Moody's Investors Service reduced Sprint Nextel's credit rating on Friday, a further marker of concerns about the company's ability to turn around its struggling postpaid business. The action came a little more than a week after Standard & Poor's Ratings Service warned the company that its credit rating was at risk of being downgraded.
Moody's downgraded Sprint's rating to Ba2, down from Ba1, and indicated that the outlook on the rating was negative, meaning that Sprint could be cut again within the next 18 months.
"The downgrade of Sprint Nextel's rating reflects the company's continuing challenges in stabilizing its postpaid wireless operations, despite recognized improvements in customer service, amid intense competition and slowing industry growth," Moody's analyst Dennis Saputo said in a release announcing the downgrade.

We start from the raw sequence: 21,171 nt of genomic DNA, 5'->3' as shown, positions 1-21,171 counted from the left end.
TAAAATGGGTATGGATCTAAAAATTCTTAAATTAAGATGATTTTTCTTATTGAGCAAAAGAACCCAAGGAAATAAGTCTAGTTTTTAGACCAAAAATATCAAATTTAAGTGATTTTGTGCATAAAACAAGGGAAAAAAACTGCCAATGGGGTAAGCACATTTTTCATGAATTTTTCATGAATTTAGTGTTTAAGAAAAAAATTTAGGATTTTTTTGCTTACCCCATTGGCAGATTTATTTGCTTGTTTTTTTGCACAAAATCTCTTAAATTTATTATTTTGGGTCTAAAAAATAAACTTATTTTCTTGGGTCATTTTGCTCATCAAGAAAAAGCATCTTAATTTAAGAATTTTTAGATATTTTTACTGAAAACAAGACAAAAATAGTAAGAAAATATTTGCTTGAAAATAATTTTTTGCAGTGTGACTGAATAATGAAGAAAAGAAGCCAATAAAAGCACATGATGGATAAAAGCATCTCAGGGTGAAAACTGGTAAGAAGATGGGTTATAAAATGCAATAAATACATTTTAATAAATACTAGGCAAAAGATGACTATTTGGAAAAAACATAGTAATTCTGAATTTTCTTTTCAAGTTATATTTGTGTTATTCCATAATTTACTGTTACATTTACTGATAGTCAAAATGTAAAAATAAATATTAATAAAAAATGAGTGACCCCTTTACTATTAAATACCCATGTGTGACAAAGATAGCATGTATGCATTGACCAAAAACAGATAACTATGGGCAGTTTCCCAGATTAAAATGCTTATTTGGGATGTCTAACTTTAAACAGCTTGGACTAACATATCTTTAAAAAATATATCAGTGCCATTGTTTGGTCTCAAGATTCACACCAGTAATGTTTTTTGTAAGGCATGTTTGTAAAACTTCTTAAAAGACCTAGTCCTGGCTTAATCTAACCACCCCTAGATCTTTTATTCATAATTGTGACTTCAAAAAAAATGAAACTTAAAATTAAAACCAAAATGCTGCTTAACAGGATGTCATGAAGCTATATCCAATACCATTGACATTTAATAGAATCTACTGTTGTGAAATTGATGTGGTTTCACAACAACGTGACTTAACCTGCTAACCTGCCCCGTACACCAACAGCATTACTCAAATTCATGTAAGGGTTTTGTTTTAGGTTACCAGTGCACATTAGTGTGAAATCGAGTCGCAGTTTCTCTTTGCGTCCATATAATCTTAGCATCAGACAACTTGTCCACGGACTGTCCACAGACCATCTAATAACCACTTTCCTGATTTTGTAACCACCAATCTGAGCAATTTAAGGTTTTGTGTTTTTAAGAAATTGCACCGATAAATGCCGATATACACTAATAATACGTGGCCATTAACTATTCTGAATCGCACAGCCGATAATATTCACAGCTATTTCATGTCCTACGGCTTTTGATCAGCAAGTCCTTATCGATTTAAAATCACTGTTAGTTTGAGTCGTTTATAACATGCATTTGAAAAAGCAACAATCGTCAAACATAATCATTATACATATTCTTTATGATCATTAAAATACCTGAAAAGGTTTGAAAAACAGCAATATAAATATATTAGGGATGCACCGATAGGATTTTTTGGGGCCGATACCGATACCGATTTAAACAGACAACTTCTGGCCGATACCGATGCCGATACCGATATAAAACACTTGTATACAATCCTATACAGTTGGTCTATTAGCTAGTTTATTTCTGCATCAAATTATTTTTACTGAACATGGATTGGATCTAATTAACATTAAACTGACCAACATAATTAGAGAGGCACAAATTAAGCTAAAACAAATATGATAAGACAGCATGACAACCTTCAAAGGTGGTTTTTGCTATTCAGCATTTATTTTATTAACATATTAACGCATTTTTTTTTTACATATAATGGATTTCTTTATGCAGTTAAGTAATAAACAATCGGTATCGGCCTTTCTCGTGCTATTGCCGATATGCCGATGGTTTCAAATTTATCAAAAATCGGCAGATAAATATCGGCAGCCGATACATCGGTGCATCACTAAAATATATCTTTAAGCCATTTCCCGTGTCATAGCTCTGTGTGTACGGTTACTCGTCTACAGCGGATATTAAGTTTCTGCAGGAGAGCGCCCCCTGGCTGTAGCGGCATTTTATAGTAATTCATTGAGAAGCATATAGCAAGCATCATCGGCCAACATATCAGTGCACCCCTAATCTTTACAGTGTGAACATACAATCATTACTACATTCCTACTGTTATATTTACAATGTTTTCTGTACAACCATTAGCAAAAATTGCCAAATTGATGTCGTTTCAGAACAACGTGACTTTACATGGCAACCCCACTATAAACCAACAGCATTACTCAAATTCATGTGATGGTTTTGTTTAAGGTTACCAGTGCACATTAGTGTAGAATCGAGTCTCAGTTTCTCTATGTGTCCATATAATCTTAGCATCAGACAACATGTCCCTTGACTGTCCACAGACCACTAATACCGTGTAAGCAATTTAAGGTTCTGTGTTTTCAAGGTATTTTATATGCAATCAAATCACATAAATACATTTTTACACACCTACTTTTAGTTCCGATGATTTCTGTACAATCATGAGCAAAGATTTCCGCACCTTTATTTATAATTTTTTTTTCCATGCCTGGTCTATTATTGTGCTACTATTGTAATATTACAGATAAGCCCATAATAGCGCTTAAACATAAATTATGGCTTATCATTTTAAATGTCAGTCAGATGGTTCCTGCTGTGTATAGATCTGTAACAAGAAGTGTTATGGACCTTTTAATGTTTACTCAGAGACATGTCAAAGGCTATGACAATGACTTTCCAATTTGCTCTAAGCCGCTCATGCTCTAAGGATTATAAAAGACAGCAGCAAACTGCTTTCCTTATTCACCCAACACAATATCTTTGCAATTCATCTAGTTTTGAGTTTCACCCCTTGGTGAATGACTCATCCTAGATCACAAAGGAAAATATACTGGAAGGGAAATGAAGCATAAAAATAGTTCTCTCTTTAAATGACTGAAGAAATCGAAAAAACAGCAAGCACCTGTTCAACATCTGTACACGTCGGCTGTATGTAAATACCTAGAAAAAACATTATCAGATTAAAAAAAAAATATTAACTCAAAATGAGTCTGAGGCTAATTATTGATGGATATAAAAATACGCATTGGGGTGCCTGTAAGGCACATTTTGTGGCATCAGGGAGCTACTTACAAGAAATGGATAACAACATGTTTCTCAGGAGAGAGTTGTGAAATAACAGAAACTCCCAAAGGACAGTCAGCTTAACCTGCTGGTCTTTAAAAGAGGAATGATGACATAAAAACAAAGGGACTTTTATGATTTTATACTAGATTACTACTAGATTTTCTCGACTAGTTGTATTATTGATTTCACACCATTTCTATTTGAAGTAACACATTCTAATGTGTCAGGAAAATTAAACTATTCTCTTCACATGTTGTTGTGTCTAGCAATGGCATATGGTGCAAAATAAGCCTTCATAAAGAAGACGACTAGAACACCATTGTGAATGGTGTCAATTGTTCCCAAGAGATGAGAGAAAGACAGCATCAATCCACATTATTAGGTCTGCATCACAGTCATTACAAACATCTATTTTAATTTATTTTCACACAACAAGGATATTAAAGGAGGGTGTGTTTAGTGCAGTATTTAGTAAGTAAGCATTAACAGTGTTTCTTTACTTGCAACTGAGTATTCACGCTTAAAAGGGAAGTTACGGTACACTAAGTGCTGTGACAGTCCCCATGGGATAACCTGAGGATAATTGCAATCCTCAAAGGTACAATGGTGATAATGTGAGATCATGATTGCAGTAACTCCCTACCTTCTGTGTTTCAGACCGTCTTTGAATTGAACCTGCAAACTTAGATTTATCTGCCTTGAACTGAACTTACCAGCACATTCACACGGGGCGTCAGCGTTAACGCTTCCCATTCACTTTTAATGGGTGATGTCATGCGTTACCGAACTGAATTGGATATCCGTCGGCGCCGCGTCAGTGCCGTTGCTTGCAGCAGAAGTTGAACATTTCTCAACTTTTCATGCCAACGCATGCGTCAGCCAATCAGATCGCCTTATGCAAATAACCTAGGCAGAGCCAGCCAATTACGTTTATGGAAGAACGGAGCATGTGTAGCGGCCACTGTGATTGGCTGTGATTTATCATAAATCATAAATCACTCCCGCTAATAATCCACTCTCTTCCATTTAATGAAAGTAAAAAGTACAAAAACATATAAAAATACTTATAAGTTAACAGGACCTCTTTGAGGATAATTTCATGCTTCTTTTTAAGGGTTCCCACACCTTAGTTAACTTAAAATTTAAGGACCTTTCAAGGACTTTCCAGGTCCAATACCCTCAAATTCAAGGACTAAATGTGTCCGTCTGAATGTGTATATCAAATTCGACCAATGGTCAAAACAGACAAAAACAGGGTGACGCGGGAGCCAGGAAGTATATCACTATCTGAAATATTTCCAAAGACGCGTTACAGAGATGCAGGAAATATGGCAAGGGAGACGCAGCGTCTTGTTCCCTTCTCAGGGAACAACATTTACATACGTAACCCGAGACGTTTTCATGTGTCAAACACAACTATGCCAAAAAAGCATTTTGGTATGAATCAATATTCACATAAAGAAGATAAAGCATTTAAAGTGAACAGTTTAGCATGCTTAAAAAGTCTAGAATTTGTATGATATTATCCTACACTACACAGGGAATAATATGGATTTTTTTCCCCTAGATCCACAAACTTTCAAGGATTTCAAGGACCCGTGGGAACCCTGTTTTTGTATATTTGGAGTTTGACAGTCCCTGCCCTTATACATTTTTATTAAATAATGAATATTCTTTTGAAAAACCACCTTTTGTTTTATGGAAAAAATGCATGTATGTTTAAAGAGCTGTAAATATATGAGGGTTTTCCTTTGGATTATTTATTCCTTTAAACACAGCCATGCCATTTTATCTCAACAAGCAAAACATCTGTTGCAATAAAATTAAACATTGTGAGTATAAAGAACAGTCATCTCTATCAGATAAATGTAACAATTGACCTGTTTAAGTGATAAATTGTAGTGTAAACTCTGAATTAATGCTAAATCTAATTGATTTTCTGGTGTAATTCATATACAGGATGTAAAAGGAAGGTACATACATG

The ratings service noted Sprint's strong liquidity, due to the carrier's ability to generate free cash flow, but said the downgrade reflected concerns over Sprint's ability "to stem the erosion of its competitive position and maintain market share." Both Verizon Wireless and AT&T Mobility have been steadily adding postpaid subscribers this year while Sprint has been unable to stop the defections.
Sprint's stock was up slightly in trading today after the news, to around $3.88 per share.
Sprint posted a net loss of $478 million in the third quarter, up from $326 million in the year-ago quarter. The company said earlier this month that it may cut between 2,000 and 2,500 jobs to save $350 million annually.
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